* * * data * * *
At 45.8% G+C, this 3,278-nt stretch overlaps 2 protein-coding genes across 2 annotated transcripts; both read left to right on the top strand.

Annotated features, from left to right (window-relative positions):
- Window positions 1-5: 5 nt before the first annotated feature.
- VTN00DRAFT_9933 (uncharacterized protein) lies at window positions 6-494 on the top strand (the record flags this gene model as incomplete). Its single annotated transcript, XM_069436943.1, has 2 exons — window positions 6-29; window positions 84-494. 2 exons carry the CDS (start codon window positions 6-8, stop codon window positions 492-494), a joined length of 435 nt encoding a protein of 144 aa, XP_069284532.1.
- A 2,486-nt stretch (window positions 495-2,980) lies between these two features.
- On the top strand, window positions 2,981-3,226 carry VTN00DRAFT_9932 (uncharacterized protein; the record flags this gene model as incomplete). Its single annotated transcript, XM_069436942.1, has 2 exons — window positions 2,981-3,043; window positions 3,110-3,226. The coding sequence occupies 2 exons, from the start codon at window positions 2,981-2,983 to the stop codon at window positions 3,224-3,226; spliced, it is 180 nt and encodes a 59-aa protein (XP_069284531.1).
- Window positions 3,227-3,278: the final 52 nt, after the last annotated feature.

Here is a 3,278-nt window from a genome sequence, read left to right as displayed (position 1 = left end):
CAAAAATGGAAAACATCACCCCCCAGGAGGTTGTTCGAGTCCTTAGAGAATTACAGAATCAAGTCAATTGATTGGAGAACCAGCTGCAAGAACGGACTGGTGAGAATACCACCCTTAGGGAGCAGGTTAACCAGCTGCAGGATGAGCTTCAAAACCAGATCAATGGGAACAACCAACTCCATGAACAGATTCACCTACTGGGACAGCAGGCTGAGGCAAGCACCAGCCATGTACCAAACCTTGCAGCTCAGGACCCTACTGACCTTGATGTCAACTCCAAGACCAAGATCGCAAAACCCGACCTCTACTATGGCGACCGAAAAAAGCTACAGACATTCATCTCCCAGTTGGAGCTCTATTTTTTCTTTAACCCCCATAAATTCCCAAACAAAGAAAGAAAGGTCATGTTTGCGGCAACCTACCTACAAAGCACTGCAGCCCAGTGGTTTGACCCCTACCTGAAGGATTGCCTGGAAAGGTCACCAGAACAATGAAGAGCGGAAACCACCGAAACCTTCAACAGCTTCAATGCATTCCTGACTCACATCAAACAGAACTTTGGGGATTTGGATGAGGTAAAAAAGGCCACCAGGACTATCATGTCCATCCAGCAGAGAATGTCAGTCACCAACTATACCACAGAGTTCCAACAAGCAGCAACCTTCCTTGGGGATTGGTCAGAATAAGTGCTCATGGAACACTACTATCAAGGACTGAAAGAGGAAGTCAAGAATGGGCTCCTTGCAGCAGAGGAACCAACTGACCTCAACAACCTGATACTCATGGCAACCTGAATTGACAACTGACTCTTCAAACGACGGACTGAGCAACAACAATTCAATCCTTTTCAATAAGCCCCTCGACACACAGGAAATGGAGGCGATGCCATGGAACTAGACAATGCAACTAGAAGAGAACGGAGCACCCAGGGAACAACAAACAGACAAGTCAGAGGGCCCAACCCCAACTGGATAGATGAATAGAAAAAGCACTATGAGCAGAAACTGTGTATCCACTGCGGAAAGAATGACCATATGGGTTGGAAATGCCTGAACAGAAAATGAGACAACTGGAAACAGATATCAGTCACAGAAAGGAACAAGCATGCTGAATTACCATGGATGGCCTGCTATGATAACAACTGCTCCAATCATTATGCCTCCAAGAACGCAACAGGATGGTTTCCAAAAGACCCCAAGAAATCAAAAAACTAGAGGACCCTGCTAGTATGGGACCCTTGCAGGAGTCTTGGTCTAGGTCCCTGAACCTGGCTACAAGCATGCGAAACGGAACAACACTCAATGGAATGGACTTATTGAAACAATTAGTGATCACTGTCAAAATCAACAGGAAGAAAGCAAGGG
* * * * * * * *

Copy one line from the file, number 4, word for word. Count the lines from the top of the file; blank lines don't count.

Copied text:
- VTN00DRAFT_9933 (uncharacterized protein) lies at window positions 6-494 on the top strand (the record flags this gene model as incomplete). Its single annotated transcript, XM_069436943.1, has 2 exons — window positions 6-29; window positions 84-494. 2 exons carry the CDS (start codon window positions 6-8, stop codon window positions 492-494), a joined length of 435 nt encoding a protein of 144 aa, XP_069284532.1.